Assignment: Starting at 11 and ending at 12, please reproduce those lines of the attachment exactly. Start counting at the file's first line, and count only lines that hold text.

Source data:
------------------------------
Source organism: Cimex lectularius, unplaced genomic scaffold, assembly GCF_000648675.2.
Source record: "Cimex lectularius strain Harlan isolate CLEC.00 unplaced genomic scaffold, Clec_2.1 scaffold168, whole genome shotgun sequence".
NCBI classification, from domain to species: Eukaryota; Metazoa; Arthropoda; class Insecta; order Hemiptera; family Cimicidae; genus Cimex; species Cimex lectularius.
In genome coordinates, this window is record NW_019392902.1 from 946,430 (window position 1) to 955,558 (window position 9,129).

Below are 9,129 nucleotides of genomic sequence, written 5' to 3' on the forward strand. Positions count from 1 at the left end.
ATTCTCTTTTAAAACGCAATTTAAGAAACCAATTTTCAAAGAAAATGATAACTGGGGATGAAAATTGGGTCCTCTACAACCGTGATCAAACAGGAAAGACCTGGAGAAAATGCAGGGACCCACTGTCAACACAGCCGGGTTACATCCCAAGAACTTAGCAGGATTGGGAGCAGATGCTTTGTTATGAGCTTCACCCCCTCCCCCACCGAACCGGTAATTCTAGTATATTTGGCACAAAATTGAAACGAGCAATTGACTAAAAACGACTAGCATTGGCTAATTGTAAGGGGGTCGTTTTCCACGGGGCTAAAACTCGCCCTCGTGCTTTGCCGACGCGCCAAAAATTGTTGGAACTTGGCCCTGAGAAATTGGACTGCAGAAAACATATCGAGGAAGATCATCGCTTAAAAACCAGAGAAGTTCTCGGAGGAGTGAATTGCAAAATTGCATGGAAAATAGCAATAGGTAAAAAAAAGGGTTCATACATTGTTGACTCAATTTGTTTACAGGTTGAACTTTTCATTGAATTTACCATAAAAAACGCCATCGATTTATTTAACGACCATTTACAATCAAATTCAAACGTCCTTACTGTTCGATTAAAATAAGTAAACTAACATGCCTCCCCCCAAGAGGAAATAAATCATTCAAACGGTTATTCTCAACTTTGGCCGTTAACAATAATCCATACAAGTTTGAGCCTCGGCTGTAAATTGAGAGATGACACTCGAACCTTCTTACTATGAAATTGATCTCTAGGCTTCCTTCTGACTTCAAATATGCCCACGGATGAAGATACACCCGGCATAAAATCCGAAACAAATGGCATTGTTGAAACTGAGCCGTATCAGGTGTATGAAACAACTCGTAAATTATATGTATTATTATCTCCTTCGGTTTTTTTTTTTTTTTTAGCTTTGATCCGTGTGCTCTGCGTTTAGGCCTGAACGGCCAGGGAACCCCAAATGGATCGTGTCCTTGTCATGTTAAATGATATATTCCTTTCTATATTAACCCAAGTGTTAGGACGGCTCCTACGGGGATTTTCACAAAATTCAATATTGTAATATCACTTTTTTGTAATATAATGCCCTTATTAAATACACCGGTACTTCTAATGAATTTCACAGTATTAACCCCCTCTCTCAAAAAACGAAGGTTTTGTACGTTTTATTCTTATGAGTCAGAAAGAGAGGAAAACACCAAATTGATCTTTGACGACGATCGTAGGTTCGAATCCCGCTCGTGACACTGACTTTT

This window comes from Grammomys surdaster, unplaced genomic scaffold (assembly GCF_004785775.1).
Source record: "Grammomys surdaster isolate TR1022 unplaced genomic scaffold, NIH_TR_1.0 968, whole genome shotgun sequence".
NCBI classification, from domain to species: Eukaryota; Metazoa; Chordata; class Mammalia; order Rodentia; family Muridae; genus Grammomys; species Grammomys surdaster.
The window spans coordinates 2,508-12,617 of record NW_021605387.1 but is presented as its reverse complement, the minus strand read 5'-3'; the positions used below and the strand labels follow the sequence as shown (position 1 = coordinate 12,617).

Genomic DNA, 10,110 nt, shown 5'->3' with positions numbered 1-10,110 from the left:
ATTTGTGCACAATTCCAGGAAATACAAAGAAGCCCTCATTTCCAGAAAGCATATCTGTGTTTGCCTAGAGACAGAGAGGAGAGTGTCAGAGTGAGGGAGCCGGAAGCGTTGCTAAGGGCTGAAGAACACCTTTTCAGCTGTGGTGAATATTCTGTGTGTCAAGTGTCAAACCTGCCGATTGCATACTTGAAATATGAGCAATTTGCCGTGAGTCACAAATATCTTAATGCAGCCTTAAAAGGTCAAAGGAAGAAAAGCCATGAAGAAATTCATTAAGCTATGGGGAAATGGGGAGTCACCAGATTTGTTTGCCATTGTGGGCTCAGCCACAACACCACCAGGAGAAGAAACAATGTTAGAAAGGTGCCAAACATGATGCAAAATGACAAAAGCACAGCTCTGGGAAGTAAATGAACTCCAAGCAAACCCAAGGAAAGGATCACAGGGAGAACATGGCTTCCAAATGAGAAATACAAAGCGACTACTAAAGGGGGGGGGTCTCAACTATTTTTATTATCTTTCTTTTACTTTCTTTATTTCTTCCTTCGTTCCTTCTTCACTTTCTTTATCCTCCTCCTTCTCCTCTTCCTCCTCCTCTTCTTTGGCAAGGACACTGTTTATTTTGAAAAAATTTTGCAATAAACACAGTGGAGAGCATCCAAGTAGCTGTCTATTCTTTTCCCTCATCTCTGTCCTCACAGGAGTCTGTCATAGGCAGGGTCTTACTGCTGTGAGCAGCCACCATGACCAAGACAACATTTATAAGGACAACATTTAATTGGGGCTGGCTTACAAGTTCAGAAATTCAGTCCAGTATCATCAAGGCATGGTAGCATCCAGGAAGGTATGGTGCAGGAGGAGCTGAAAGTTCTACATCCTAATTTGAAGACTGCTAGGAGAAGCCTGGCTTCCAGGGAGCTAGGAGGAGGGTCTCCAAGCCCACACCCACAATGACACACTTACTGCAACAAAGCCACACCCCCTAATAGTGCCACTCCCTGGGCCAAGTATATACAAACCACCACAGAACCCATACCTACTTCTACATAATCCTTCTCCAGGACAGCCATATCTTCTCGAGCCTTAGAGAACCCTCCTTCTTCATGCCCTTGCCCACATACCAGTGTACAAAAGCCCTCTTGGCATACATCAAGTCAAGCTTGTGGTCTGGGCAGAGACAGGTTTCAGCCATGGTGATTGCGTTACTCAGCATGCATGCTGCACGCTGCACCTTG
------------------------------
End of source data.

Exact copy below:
Genomic DNA, 10,110 nt, shown 5'->3' with positions numbered 1-10,110 from the left:
ATTTGTGCACAATTCCAGGAAATACAAAGAAGCCCTCATTTCCAGAAAGCATATCTGTGTTTGCCTAGAGACAGAGAGGAGAGTGTCAGAGTGAGGGAGCCGGAAGCGTTGCTAAGGGCTGAAGAACACCTTTTCAGCTGTGGTGAATATTCTGTGTGTCAAGTGTCAAACCTGCCGATTGCATACTTGAAATATGAGCAATTTGCCGTGAGTCACAAATATCTTAATGCAGCCTTAAAAGGTCAAAGGAAGAAAAGCCATGAAGAAATTCATTAAGCTATGGGGAAATGGGGAGTCACCAGATTTGTTTGCCATTGTGGGCTCAGCCACAACACCACCAGGAGAAGAAACAATGTTAGAAAGGTGCCAAACATGATGCAAAATGACAAAAGCACAGCTCTGGGAAGTAAATGAACTCCAAGCAAACCCAAGGAAAGGATCACAGGGAGAACATGGCTTCCAAATGAGAAATACAAAGCGACTACTAAAGGGGGGGGGTCTCAACTATTTTTATTATCTTTCTTTTACTTTCTTTATTTCTTCCTTCGTTCCTTCTTCACTTTCTTTATCCTCCTCCTTCTCCTCTTCCTCCTCCTCTTCTTTGGCAAGGACACTGTTTATTTTGAAAAAATTTTGCAATAAACACAGTGGAGAGCATCCAAGTAGCTGTCTATTCTTTTCCCTCATCTCTGTCCTCACAGGAGTCTGTCATAGGCAGGGTCTTACTGCTGTGAGCAGCCACCATGACCAAGACAACATTTATAAGGACAACATTTAATTGGGGCTGGCTTACAAGTTCAGAAATTCAGTCCAGTATCATCAAGGCATGGTAGCATCCAGGAAGGTATGGTGCAGGAGGAGCTGAAAGTTCTACATCCTAATTTGAAGACTGCTAGGAGAAGCCTGGCTTCCAGGGAGCTAGGAGGAGGGTCTCCAAGCCCACACCCACAATGACACACTTACTGCAACAAAGCCACACCCCCTAATAGTGCCACTCCCTGGGCCAAGTATATACAAACCACCACAGAACCCATACCTACTTCTACATAATCCTTCTCCAGGACAGCCATATCTTCTCGAGCCTTAGAGAACCCTCCTTCTTCATGCCCTTGCCCACATACCAGTGTACAAAAGCCCTCTTGGCATACATCAAGTCAAGCTTGTGGTCTGGGCAGAGACAGGTTTCAGCCATGGTGATTGCGTTACTCAGCATGCATGCTGCACGCTGCACCTTG